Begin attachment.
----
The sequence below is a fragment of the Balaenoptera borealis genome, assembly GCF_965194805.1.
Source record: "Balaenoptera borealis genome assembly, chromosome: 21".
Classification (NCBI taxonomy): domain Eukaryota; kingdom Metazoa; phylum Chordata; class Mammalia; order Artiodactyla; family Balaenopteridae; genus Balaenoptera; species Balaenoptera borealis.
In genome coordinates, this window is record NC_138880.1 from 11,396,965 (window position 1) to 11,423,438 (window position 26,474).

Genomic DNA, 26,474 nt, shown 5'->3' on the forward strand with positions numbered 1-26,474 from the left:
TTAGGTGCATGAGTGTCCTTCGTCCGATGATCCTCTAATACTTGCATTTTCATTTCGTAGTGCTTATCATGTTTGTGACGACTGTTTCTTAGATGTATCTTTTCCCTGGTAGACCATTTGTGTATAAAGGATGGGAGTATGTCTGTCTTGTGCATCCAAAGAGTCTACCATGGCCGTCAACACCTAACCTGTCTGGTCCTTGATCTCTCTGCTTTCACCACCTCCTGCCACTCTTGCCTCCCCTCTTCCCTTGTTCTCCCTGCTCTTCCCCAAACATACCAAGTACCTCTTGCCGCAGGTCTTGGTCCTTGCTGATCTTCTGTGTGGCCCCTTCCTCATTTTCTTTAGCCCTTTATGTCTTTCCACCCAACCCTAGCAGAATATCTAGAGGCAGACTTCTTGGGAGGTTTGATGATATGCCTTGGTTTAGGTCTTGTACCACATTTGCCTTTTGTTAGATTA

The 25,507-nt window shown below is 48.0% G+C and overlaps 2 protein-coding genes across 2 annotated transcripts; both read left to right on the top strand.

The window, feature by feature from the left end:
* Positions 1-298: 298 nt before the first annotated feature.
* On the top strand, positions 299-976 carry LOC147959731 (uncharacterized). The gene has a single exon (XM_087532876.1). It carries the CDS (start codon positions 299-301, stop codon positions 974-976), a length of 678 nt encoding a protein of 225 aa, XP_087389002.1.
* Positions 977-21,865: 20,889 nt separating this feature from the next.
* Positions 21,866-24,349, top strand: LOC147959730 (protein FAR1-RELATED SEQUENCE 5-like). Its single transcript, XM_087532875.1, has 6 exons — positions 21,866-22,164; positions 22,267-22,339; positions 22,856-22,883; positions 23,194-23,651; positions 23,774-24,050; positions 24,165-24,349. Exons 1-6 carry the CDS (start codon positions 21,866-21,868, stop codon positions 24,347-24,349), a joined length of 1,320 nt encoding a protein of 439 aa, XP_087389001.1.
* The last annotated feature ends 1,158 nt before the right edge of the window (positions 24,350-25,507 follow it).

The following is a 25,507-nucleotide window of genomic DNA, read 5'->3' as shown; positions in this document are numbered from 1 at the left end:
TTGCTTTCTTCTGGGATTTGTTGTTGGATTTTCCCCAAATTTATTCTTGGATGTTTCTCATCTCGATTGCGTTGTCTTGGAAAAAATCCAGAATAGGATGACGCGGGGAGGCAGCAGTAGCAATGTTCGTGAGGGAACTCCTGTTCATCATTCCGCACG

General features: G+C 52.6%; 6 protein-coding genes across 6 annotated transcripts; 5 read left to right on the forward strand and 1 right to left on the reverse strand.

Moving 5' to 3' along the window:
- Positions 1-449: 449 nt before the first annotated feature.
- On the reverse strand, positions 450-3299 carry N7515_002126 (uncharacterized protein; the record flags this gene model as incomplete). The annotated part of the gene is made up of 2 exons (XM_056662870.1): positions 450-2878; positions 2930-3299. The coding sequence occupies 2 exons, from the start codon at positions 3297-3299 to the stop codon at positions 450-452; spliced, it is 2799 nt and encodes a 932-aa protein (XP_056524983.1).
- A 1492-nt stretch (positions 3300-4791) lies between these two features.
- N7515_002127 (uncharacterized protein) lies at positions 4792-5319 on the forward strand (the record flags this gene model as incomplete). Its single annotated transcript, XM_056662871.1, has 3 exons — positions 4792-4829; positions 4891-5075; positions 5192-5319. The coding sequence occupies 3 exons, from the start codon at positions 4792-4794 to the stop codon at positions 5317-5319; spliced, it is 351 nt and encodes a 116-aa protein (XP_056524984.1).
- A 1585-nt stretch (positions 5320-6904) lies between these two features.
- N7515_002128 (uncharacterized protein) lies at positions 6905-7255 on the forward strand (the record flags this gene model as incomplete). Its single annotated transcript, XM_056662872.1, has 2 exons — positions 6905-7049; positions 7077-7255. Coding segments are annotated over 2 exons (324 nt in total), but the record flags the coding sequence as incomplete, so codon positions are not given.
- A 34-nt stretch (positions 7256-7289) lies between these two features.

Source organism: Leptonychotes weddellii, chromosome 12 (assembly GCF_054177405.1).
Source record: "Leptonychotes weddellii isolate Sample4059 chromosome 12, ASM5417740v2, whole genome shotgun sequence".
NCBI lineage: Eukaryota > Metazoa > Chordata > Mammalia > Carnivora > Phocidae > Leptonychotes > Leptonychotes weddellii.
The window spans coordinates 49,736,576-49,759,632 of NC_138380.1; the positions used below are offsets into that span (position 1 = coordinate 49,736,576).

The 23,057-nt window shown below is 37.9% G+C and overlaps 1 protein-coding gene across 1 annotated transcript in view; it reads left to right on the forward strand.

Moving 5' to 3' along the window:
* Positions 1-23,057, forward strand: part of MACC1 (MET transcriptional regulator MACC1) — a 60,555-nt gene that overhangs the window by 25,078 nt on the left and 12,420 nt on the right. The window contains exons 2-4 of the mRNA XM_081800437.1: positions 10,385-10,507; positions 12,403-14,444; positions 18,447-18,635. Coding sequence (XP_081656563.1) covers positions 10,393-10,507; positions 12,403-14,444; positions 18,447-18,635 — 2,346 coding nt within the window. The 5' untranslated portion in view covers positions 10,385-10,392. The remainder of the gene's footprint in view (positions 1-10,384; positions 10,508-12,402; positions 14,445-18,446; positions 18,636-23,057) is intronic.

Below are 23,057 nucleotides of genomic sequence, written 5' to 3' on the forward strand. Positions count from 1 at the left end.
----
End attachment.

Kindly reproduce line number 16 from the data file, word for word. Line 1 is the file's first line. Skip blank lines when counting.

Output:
General features: G+C 52.6%; 6 protein-coding genes across 6 annotated transcripts; 5 read left to right on the forward strand and 1 right to left on the reverse strand.